Dell: I think it's been incredibly common throughout human history. So first of all just to understand where the world is today it's important to understand that history. A prominent theory is that these colonial institutions had important long-run effects in part through that channel of coercion. I came into it from that angle, having read the Acemoglu, Johnson, and Robinson work about colonial origins and wondering would that hold up within countries. Could it actually be kind of more complicated than what we might think? Does it depend on how exactly those coercive institutions were designed? That is how I got into looking at a similar question in Indonesia, which also had forced colonial labor but under a very different type of system. I tried to understand how that might moderate persistence. We can all agree that forced labor was a horrible thing and had very bad impacts on the people that were coerced but in terms of thinking about how that affects modern outcomes, I think that the process is more complex. You really have to think about how forced labor affects the design of the society and how it gets propagated over time.
Fleisher: What kind of advice would you give to a young economist just starting out?
Dell: I think that one of the biggest things is to find the path that works for you. And that's true in multiple regards. Find the questions that make you excited, because research is a time consuming thing. You pour a lot into it. You want to be really excited about the questions you study.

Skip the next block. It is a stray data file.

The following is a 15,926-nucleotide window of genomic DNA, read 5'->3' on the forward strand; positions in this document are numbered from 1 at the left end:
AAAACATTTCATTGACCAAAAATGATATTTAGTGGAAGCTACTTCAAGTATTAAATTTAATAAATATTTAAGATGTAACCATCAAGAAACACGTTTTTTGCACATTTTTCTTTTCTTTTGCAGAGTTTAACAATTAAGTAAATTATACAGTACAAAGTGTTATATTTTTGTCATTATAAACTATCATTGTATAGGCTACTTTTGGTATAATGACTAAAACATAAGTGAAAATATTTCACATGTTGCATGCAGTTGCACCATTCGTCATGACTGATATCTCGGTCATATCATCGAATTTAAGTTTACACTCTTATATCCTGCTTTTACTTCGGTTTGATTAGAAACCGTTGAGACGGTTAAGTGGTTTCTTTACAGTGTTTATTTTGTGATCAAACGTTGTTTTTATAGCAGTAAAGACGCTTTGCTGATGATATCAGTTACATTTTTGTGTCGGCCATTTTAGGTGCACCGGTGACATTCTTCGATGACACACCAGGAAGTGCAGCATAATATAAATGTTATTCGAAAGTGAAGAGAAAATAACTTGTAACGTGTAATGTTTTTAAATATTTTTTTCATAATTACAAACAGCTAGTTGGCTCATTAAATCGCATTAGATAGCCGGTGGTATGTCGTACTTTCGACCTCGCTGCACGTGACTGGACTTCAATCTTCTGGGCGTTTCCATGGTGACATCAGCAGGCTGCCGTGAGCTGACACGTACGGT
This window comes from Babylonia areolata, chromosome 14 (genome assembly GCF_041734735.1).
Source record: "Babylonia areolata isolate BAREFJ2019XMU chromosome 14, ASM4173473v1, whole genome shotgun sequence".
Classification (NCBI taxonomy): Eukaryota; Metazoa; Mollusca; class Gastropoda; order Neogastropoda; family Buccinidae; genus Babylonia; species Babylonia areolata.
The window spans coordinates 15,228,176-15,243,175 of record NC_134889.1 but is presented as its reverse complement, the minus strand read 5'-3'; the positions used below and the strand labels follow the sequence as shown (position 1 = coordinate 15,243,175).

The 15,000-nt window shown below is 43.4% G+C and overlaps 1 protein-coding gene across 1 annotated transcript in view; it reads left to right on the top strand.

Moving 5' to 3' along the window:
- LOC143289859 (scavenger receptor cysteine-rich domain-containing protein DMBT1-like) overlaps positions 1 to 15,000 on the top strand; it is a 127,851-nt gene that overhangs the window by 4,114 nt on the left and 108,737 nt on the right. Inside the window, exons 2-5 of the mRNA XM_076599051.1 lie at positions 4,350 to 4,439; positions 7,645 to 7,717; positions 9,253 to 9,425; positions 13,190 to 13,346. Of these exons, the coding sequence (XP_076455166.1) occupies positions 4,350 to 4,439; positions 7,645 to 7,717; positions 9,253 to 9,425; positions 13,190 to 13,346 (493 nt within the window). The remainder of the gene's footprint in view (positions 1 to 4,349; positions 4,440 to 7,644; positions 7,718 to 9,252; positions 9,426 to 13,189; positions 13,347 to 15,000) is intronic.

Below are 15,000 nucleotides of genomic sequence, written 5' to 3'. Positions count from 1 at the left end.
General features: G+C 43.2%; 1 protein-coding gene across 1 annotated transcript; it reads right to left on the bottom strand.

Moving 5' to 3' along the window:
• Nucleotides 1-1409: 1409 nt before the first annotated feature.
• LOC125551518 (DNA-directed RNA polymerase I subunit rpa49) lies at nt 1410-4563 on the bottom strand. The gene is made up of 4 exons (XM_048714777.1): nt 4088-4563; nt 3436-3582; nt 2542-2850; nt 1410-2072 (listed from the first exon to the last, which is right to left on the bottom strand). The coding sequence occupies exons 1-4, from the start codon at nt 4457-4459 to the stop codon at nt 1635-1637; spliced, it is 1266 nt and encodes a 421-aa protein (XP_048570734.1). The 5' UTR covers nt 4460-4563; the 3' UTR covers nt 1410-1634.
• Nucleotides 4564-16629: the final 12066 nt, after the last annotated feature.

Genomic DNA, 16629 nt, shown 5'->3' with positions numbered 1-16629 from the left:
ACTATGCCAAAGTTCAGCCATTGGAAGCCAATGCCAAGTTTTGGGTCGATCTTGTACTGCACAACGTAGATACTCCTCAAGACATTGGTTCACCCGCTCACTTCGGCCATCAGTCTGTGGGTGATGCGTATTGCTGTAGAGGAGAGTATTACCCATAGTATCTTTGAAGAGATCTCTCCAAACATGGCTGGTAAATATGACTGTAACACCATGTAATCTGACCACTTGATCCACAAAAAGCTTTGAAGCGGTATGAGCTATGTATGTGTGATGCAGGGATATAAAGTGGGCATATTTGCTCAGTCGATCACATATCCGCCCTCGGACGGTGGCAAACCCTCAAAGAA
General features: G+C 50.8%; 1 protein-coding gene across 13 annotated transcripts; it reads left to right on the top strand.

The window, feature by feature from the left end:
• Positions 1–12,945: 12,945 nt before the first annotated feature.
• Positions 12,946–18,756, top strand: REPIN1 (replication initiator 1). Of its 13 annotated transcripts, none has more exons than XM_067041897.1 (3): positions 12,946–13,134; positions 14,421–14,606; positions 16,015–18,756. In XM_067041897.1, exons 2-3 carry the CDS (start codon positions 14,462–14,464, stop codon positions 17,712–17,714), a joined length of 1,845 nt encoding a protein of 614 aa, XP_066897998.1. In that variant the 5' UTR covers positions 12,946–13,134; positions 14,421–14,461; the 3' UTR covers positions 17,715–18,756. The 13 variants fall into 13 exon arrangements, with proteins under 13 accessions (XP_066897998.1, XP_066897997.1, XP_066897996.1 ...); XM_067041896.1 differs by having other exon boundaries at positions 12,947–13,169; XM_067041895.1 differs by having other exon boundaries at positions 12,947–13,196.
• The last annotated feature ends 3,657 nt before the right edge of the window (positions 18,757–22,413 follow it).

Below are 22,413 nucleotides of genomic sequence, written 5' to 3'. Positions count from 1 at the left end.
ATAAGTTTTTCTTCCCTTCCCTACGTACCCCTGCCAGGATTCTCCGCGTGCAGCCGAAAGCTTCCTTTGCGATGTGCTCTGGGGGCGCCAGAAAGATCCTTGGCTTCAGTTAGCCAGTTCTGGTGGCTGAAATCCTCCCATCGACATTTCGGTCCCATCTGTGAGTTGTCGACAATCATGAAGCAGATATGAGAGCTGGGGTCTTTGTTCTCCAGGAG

Also, find the style of work that works best for you. Something that is oftentimes the most challenging for graduate students in economics is being able to make that transition between being an undergraduate where you have everything assigned and it's about finishing your assignments versus doing research, which is this very open-ended thing.
The final thing that I'd say is that part of the key to being able to thrive as an academic is that you have to be able to question yourself without doubting yourself. The foundation of the research enterprise is constantly questioning everything. You question what you found in your last paper; you question what everyone else finds. That's a big part of how science advances. We have to constantly be willing to question the things we think we know as we learn new information, but at the same time, you can't let that paralyze you into self-doubt. That's just part of the research process.
Music in the audio file is by Sound of Picture.